1 Grant-Duff, History of the Marā-
refused to eat animals not killed by
* V. A. Smith, Asoka, p. 56.
ii KASAR 369
sanctity of animal life even after it had ceased to be the state religion. Perhaps the Brähmans desired to make their faith more popular and took advantage of the favourite reverence of all cultivators for the cow to exalt her into one of their most powerful deities, and at the same time to extend the local cult of Krishna, the divine cowherd, thus following exactly the contrary course to that taken by Moses with the golden calf. Generally the growth of political and national feeling has mainly operated to limit the influence of the priesthood, and the spread of education and development of reasoned criticism and discussion have softened the strictness of religious observance and ritual. Both these factors have been almost entirely wanting in Hindu society, and this perhaps explains the continued sanctity attaching to the lives of domestic animals as well as the unabated power of the caste system.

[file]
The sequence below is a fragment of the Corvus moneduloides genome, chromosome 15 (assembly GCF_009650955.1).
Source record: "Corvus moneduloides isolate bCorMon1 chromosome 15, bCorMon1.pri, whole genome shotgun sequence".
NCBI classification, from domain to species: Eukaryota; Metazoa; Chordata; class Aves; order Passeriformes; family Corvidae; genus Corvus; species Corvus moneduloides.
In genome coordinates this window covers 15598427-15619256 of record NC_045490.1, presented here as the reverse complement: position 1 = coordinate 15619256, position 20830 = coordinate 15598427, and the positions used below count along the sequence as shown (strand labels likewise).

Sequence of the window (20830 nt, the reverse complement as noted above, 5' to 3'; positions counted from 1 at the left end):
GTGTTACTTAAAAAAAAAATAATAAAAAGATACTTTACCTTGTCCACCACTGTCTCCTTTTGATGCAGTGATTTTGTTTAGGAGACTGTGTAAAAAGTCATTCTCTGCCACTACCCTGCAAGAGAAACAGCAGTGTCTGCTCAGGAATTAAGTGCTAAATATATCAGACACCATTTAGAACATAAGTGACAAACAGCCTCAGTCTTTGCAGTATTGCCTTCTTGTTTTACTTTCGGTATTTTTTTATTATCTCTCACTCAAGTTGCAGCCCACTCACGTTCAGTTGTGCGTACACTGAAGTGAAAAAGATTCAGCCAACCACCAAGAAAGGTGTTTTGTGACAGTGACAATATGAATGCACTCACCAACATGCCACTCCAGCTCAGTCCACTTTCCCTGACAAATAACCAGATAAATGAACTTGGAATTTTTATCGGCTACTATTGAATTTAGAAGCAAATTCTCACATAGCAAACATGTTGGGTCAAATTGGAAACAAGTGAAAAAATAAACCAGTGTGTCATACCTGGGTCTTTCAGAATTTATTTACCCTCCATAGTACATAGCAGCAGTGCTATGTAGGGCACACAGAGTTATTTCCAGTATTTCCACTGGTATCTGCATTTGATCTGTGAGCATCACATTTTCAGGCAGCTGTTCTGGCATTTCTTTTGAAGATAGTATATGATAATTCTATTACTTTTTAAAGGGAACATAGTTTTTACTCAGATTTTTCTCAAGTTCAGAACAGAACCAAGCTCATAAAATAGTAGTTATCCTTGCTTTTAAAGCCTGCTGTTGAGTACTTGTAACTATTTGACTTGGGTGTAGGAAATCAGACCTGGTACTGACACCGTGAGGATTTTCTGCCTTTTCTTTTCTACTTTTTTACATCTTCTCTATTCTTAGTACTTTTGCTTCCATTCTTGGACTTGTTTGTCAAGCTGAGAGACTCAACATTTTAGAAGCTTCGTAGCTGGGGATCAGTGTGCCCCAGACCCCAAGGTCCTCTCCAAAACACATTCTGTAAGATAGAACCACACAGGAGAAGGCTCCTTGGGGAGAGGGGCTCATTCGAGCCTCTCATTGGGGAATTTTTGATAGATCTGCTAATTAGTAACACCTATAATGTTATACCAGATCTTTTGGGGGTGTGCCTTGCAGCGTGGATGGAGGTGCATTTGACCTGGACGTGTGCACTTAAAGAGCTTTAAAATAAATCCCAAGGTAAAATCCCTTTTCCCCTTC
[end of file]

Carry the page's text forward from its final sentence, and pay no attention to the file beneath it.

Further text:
Kasār, Kasera, Kansari, Bharewa."—The professional caste of makers and sellers of brass and copper vessels. In 1911 the Kasārs numbered 20,000 persons in the Central Provinces and Berār, and were distributed over all Districts, except in the Jubbulpore division, where they are scarcely found outside Mandla. Their place in the other Districts of this division is taken by the Tameras. In Mandla the Kasārs are represented by the inferior Bharewa group. The name of the caste is derived from kānsa, a term now applied to bell-metal. The kindred caste of Tameras take their name from tâmba, copper, but both castes work in this metal indifferently, and in Saugor, Damoh and Jubbulpore no distinction exists between the Kasārs and Tameras, the same caste being known by both names. A similar confusion exists in northern India in the use of the corresponding terms Kasera and Thathera.” In Wardha the Kasārs are no longer artificers, but only dealers, employing Panchāls to make the vessels which they retail in their shops. And the same is the case with the Marātha and Deshkar subcastes in Nägpur. The Kasārs are a respectable caste, ranking next to the Sunärs among the urban craftsmen.